What happens later at home?
The wounds need little extra care, and can be kept clean with soap and water. Activity should be limited for a week or two to reduce the chance of bleeding. Within a few weeks, men can generally return to all normal activities. Because there are still sperm in the vas deferens, it is important to continue to use birth control measures, such as condoms. Semen samples will be obtained at follow up visits until the sperm count is noted to be zero by the lab. The sperm still in the tubes can be ejected during sexual intercourse. This may result in pregnancy for several weeks, or even months, after the operation. Once the sperm count in the semen is zero, sterilization is complete and birth control measures are no longer needed.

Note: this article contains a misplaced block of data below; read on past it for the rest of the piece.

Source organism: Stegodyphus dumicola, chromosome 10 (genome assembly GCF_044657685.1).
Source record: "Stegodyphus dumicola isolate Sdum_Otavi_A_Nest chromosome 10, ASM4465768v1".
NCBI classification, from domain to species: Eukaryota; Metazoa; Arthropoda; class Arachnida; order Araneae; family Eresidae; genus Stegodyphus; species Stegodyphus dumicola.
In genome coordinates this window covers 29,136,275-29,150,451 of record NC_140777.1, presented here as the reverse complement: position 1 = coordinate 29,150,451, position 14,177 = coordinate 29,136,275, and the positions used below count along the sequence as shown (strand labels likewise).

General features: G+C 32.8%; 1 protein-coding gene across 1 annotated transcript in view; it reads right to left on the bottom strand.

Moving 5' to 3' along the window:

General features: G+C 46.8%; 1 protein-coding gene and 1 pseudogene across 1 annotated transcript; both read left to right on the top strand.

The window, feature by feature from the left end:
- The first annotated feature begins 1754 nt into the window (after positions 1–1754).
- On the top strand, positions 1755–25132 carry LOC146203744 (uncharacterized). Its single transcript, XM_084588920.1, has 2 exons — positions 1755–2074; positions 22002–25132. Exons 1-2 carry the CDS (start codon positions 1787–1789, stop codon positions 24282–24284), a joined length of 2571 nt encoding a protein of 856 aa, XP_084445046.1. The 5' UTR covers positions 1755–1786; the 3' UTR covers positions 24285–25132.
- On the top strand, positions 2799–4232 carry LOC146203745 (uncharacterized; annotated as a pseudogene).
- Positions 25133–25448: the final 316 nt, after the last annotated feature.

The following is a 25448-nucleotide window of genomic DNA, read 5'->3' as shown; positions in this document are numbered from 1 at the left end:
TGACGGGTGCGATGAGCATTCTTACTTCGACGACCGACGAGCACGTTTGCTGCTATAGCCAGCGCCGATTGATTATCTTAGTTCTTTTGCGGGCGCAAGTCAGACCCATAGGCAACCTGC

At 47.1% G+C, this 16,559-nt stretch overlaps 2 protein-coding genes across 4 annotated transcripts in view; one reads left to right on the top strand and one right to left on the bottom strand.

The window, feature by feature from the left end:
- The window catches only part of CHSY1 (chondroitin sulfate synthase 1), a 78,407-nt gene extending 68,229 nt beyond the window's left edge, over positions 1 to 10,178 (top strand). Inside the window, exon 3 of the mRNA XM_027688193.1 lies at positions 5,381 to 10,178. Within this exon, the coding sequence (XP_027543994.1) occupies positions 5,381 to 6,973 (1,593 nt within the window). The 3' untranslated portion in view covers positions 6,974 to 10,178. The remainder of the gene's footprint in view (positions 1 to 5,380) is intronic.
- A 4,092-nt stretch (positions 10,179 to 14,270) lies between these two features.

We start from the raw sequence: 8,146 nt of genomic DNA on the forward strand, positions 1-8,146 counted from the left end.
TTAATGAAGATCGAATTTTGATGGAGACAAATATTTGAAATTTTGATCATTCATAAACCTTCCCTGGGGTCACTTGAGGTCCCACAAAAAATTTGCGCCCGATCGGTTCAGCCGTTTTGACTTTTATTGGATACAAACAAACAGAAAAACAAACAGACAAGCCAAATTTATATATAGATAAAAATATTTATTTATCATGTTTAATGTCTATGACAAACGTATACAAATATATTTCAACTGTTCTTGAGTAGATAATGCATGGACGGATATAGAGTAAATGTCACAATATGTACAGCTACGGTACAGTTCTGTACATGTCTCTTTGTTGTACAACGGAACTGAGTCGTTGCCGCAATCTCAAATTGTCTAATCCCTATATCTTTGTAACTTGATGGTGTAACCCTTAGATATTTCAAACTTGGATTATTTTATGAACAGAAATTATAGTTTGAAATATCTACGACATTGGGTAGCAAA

This procedure can often be reversed, but reversal is not always successful. Men need to keep this in mind before choosing this form of birth control.
What are the potential complications after the procedure?
In rare cases, there can be infection or a hematoma, which is a collection of blood, in the area near where the surgery was performed.